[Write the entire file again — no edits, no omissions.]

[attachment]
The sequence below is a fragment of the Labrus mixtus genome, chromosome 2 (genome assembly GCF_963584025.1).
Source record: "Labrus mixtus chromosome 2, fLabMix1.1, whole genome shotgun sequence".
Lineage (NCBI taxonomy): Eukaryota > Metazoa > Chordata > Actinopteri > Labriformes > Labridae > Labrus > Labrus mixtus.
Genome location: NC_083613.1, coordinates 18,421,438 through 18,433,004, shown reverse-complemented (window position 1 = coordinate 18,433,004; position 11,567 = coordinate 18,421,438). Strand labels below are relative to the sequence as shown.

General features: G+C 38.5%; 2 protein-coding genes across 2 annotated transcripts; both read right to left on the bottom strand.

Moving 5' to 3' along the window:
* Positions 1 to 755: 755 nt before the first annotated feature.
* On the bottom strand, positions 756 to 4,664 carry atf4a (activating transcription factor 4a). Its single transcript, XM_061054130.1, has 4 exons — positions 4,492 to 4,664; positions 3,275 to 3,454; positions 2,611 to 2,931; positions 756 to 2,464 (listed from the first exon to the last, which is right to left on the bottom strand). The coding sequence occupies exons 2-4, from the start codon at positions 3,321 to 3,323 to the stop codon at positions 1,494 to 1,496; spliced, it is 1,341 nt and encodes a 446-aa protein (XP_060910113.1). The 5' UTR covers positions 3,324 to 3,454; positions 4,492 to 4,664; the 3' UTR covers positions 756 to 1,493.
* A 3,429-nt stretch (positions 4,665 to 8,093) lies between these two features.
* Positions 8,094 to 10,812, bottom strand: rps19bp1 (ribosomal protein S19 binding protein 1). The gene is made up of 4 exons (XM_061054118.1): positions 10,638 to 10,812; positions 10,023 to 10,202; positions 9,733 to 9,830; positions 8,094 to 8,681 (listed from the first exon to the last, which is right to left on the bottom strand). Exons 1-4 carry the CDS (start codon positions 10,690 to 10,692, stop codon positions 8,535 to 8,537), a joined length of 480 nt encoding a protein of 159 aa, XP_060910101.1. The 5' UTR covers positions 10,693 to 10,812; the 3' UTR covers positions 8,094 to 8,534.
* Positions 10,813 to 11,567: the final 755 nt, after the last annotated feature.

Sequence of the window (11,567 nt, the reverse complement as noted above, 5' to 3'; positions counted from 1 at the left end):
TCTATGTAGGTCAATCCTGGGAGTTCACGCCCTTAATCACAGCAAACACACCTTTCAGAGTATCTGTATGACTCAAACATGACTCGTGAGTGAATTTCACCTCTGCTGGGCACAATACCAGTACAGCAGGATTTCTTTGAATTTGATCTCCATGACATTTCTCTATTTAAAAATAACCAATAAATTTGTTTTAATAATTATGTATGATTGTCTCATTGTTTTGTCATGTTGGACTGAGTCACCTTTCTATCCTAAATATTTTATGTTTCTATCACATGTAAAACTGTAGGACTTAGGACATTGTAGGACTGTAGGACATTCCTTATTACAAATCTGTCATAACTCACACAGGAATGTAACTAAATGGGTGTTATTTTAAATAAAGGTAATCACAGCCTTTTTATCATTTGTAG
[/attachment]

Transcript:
The sequence below is a fragment of the Labrus mixtus genome, chromosome 2 (genome assembly GCF_963584025.1).
Source record: "Labrus mixtus chromosome 2, fLabMix1.1, whole genome shotgun sequence".
Lineage (NCBI taxonomy): Eukaryota > Metazoa > Chordata > Actinopteri > Labriformes > Labridae > Labrus > Labrus mixtus.
Genome location: NC_083613.1, coordinates 18,421,438 through 18,433,004, shown reverse-complemented (window position 1 = coordinate 18,433,004; position 11,567 = coordinate 18,421,438). Strand labels below are relative to the sequence as shown.

General features: G+C 38.5%; 2 protein-coding genes across 2 annotated transcripts; both read right to left on the bottom strand.

Moving 5' to 3' along the window:
* Positions 1 to 755: 755 nt before the first annotated feature.
* On the bottom strand, positions 756 to 4,664 carry atf4a (activating transcription factor 4a). Its single transcript, XM_061054130.1, has 4 exons — positions 4,492 to 4,664; positions 3,275 to 3,454; positions 2,611 to 2,931; positions 756 to 2,464 (listed from the first exon to the last, which is right to left on the bottom strand). The coding sequence occupies exons 2-4, from the start codon at positions 3,321 to 3,323 to the stop codon at positions 1,494 to 1,496; spliced, it is 1,341 nt and encodes a 446-aa protein (XP_060910113.1). The 5' UTR covers positions 3,324 to 3,454; positions 4,492 to 4,664; the 3' UTR covers positions 756 to 1,493.
* A 3,429-nt stretch (positions 4,665 to 8,093) lies between these two features.
* Positions 8,094 to 10,812, bottom strand: rps19bp1 (ribosomal protein S19 binding protein 1). The gene is made up of 4 exons (XM_061054118.1): positions 10,638 to 10,812; positions 10,023 to 10,202; positions 9,733 to 9,830; positions 8,094 to 8,681 (listed from the first exon to the last, which is right to left on the bottom strand). Exons 1-4 carry the CDS (start codon positions 10,690 to 10,692, stop codon positions 8,535 to 8,537), a joined length of 480 nt encoding a protein of 159 aa, XP_060910101.1. The 5' UTR covers positions 10,693 to 10,812; the 3' UTR covers positions 8,094 to 8,534.
* Positions 10,813 to 11,567: the final 755 nt, after the last annotated feature.

Sequence of the window (11,567 nt, the reverse complement as noted above, 5' to 3'; positions counted from 1 at the left end):
TCTATGTAGGTCAATCCTGGGAGTTCACGCCCTTAATCACAGCAAACACACCTTTCAGAGTATCTGTATGACTCAAACATGACTCGTGAGTGAATTTCACCTCTGCTGGGCACAATACCAGTACAGCAGGATTTCTTTGAATTTGATCTCCATGACATTTCTCTATTTAAAAATAACCAATAAATTTGTTTTAATAATTATGTATGATTGTCTCATTGTTTTGTCATGTTGGACTGAGTCACCTTTCTATCCTAAATATTTTATGTTTCTATCACATGTAAAACTGTAGGACTTAGGACATTGTAGGACTGTAGGACATTCCTTATTACAAATCTGTCATAACTCACACAGGAATGTAACTAAATGGGTGTTATTTTAAATAAAGGTAATCACAGCCTTTTTATCATTTGTAG